At breakfast the next day, we look like a couple of starving refugees as my wife packs extra rolls into her carry-on bag to nosh on later. Then we made a quick trip to the Post Office to mail our china and presents back home -- a trick I learned long ago as a way to avoid having to drag too much around for the next couple of weeks. Then it was off to the airport for our flight. At check-in, the agent informed us that there was a flight leaving in about an hour that we might be able to get on as standbys. We hurried to the gate, but it turned out there was only one seat free, so we ended up waiting for our planned flight anyway. I passed the time pretending to be absorbed in a copy of Paris Match I picked up at a newsstand; in reality, I was realizing just how rusty my French skills still were, despite some dedicated study in the months before the wedding. Well, I could read French a little better than I could speak it, and in any case, it was past praying for. The flight was similar to a New York to Boston shuttle flight, just a quick up-and-down, a little more than an hour in length. Customs in France was equally abbreviated (in those pre-9/11 days) -- the official barely looked at our passports, and didn't bother to stamp them. Then outside to a taxi, and my first attempt to speak French to the cabbie:

«Hôtel de Europe, Boulevard de Grenelle, s'il vous plait.»

«Quel numero à la Boulevard de Grenelle?»

Okay, one hundred and three. I think I remember how to say that.

«Numero cent-trois.»

«Cent-trois; d'accord -- okay!» The cabbie smiled and gave me a big thumbs-up, and we were on our way into Paris. Well, that wasn't so bad, and he seemed to appreciate my passable French, as simple as my few sentences were. Another good omen, I thought, as we drove into the city, along the Seine nearly to the Eiffel Tower, then down the boulevard to our hotel. The hotel was small, and the staff was very friendly, even sending up a small but very nice bottle of champagne for our first honeymoon night in Paris. We ordered pétit déjèuner (delivered to the room, no less) for the following morning, and made an early night of it.

The following morning, after our breakfast, we were off to find the Louvre, and therefore had our first encounter with the Paris Metro. Unlike London, although the various subway lines are shown in different colors, the navigation signs inside the stations only refer to the stations by number, and by the names of the stations marking the start and end of each line. (Thus, the line near our hotel was #6, Nation -- Place DeGaulle/Etoille. Naming the line by where it started and ended seemed very reasonable after a while, certainly compared to the system used in New York, where the subway lines are named after famous letters and numbers.) In any case, we quickly navigated our way to the Louvre.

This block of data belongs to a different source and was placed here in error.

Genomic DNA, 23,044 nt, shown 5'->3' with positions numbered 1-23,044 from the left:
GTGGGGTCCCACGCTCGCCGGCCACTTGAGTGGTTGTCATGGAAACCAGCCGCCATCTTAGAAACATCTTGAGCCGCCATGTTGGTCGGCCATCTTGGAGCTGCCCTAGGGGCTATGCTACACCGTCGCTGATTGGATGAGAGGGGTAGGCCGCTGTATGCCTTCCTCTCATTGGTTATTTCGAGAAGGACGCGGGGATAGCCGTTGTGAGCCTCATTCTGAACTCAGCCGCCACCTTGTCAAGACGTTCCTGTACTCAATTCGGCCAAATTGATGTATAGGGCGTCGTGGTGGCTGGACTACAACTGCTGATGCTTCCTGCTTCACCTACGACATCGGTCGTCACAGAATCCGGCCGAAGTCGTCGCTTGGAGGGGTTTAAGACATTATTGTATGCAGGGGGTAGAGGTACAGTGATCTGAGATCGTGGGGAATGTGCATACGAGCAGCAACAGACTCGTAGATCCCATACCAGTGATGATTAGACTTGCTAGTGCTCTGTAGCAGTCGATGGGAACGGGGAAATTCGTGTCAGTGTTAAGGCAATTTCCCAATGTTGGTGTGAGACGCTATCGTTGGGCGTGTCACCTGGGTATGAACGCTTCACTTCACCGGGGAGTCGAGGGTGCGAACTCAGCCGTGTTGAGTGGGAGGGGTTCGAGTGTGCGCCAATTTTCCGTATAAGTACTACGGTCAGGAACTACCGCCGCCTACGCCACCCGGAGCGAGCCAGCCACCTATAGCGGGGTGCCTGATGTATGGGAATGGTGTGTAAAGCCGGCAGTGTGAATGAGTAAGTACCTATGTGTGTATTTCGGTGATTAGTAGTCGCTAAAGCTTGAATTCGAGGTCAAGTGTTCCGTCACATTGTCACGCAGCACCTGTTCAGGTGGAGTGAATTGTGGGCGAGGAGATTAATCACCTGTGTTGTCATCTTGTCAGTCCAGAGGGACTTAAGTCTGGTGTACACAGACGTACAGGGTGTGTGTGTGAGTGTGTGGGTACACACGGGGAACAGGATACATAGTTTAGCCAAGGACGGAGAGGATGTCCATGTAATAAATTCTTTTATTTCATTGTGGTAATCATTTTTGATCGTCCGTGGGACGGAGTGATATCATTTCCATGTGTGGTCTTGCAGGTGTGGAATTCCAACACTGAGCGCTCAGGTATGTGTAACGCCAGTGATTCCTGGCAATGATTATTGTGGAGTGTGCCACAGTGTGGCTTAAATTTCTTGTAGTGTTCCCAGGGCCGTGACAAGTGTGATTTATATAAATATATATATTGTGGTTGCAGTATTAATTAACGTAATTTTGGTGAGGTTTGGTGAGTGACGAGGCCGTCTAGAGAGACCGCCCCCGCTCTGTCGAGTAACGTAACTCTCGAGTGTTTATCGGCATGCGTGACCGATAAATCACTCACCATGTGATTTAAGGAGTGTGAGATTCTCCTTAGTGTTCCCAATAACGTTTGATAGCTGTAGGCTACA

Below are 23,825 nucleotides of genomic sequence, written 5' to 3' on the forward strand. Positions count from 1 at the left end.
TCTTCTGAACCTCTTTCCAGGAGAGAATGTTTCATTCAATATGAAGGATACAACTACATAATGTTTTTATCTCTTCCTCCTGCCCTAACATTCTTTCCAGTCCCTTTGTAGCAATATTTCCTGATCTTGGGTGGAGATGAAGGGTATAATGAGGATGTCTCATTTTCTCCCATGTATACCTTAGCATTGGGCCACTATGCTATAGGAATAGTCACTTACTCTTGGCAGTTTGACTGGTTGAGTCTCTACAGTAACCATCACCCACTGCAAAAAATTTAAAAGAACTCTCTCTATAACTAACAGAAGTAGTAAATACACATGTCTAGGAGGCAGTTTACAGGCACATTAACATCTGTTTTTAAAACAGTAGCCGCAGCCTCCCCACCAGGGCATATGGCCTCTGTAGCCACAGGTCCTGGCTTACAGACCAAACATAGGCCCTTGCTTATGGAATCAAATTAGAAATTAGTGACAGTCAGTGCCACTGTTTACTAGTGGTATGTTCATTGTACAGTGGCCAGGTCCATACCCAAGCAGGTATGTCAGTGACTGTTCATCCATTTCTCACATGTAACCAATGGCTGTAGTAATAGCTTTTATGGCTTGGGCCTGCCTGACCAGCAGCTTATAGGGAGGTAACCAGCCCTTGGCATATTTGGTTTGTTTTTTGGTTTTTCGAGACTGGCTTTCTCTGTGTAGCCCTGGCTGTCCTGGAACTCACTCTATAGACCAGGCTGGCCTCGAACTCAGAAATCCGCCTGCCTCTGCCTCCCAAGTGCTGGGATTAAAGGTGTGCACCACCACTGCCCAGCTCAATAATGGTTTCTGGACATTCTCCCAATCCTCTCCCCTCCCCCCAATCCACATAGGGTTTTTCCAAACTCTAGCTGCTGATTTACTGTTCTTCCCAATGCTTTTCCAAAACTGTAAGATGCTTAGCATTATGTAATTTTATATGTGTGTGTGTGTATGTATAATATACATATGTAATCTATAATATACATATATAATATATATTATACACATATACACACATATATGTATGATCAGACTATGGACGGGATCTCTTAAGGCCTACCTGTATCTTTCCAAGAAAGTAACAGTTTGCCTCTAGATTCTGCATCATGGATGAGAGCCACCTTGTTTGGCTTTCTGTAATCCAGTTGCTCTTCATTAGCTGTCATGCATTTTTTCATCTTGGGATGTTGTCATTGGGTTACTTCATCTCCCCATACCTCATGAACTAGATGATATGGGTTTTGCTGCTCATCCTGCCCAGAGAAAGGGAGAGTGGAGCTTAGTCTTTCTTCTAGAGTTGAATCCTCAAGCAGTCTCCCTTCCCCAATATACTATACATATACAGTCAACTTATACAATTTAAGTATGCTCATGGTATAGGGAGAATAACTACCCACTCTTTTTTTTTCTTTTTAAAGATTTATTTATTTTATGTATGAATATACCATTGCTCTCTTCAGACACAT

I.M. Pei's new glass pyramid entrance to the museum was only about a year old, and I have to say it did strike me as being very out of place surrounded by the old palace. But the subterranean entrance was very nice (no queuing in the plaza any more) and it managed the flow of the crowds very well. I guessed at the time that it was one of those changes that would grow on you after a while -- which it certainly seems to have done.

In order to save time and wear-and-tear on our feet, once inside we decided to make as best a beeline as we could for the Egyptian antiquities, my wife's primary interest. Of course, it's nearly impossible to go any appreciable distance inside the Louvre without passing any number of other notable things, so we happened upon the Venus de Milo in the Greek and Roman halls on our way to the Egyptian thinigs. My wife, being enamored of all things pertaining to ancient Egypt, was thrilled to see all the statuary and artifacts; I was not quite as keenly interested, but I was very happy to see the look on my wife's face as we walked the galleries. After spending the entire day there and staying nearly until closing time, we finally left with our booty from the museum store and hopped on the Metro back to the hotel; we stopped at a marché near the hotel to get a kind of take-out supper: meat, cheese, bread, and a bit of sorbet for dessert -- very inexpensive, and enough left over for tomorrow as well.

We spent the next day visiting Saint Chappelle, Notre Dame, and the environs of the Ile de la Cite, the historical heart of the city of Paris. The churches were magnificent in all their flying-buttressed, stained-glass splendor. The gargoyles atop Notre Dame were equally impressive. They are supposed to frighten away evil spirits and guard the cathedral, but our guide confided that in some cases, the stone masons had a little fun, putting up uglified versions of the faces of church and municipal officials, or even bosses on the site who were not particularly well liked -- a very human and down-to-earth touch in an otherwise very spiritual place. The next day we spent at the Musée d'Orsay, just across the Seine from the Louvre. This was my special destination in Paris, as I had always been keen on the Impressionist school, and I was keen to see them in their new home in was once the Gare d'Orsay train station. The small gallery of early Impresionist works on the ground floor was quickly dispatched, and we spent most of our time on the huge top floor -- the glass roof of the station seemed, on this vividly sunny day, to be a most perfect method of illumination for these works which relied so heavily on the interplay of natural light and color. Then -- too soon! -- back to the hotel to finish packing for the flight back to Manchester in the U.K.